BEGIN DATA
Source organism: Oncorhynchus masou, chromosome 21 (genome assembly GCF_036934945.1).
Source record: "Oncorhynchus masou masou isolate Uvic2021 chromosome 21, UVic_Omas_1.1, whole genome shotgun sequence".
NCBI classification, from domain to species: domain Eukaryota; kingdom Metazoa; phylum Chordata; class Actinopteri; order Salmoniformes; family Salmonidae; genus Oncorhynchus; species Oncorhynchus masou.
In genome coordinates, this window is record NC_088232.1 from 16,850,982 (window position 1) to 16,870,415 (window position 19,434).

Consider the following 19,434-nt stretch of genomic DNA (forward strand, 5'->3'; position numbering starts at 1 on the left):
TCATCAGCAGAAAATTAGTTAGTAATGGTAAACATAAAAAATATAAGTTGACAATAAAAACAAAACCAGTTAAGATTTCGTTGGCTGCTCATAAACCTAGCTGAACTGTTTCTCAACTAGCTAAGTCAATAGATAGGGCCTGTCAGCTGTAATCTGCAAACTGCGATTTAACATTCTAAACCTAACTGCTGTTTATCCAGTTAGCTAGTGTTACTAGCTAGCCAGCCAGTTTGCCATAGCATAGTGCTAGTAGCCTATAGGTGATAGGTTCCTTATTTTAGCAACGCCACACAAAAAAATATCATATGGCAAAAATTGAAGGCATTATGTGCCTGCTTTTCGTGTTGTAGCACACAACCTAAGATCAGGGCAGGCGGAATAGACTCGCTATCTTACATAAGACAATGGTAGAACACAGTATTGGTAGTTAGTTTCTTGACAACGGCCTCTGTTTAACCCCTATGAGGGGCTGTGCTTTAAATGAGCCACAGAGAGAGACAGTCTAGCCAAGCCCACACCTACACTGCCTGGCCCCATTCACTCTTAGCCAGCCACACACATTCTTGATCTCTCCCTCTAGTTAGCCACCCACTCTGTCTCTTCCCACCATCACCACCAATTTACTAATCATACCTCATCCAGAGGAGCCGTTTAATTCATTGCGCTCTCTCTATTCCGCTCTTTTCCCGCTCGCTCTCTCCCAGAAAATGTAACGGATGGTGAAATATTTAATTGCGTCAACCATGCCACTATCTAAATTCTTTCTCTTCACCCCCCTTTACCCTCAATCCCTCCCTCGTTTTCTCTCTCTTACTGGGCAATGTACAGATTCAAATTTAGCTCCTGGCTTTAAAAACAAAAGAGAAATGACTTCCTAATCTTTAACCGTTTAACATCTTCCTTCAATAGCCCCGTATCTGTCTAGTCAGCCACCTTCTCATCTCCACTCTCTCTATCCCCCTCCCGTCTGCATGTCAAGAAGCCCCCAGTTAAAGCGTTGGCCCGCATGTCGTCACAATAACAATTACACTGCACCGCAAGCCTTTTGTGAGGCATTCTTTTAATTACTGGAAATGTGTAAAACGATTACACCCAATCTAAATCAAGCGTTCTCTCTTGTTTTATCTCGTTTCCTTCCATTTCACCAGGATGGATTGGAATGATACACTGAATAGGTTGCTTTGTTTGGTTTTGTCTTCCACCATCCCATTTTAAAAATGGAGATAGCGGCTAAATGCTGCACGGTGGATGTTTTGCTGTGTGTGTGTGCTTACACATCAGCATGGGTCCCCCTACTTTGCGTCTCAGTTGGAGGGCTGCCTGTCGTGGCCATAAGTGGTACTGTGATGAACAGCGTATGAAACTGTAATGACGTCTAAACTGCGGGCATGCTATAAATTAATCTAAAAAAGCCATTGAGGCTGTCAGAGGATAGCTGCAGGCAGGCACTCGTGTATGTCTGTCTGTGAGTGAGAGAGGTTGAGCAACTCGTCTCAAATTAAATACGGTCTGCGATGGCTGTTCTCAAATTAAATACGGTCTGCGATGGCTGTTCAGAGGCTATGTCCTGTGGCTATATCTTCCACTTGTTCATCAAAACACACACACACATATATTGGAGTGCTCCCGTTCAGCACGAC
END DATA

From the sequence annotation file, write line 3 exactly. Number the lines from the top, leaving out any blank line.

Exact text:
NCBI classification, from domain to species: domain Eukaryota; kingdom Metazoa; phylum Chordata; class Actinopteri; order Salmoniformes; family Salmonidae; genus Oncorhynchus; species Oncorhynchus masou.